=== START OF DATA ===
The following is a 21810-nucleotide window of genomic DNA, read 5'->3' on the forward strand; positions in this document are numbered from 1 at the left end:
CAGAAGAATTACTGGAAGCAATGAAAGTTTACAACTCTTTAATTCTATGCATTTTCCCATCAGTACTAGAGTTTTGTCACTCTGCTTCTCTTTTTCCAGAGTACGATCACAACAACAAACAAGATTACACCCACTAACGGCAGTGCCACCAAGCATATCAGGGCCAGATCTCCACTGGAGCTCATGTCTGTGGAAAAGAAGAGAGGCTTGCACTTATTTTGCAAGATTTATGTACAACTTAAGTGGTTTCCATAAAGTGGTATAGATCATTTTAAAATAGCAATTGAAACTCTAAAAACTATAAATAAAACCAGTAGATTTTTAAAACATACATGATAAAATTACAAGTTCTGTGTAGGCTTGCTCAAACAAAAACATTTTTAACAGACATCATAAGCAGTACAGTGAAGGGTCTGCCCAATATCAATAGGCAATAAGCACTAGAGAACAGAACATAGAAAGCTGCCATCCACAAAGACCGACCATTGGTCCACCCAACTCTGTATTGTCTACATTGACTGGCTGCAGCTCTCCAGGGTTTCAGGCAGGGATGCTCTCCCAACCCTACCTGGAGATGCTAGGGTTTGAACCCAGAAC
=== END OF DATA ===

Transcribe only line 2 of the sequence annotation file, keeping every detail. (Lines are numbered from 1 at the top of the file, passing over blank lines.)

CAGAAGAATTACTGGAAGCAATGAAAGTTTACAACTCTTTAATTCTATGCATTTTCCCATCAGTACTAGAGTTTTGTCACTCTGCTTCTCTTTTTCCAGAGTACGATCACAACAACAAACAAGATTACACCCACTAACGGCAGTGCCACCAAGCATATCAGGGCCAGATCTCCACTGGAGCTCATGTCTGTGGAAAAGAAGAGAGGCTTGCACTTATTTTGCAAGATTTATGTACAACTTAAGTGGTTTCCATAAAGTGGTATAGATCATTTTAAAATAGCAATTGAAACTCTAAAAACTATAAATAAAACCAGTAGATTTTTAAAACATACATGATAAAATTACAAGTTCTGTGTAGGCTTGCTCAAACAAAAACATTTTTAACAGACATCATAAGCAGTACAGTGAAGGGTCTGCCCAATATCAATAGGCAATAAGCACTAGAGAACAGAACATAGAAAGCTGCCATCCACAAAGACCGACCATTGGTCCACCCAACTCTGTATTGTCTACATTGACTGGCTGCAGCTCTCCAGGGTTTCAGGCAGGGATGCTCTCCCAACCCTACCTGGAGATGCTAGGGTTTGAACCCAGAAC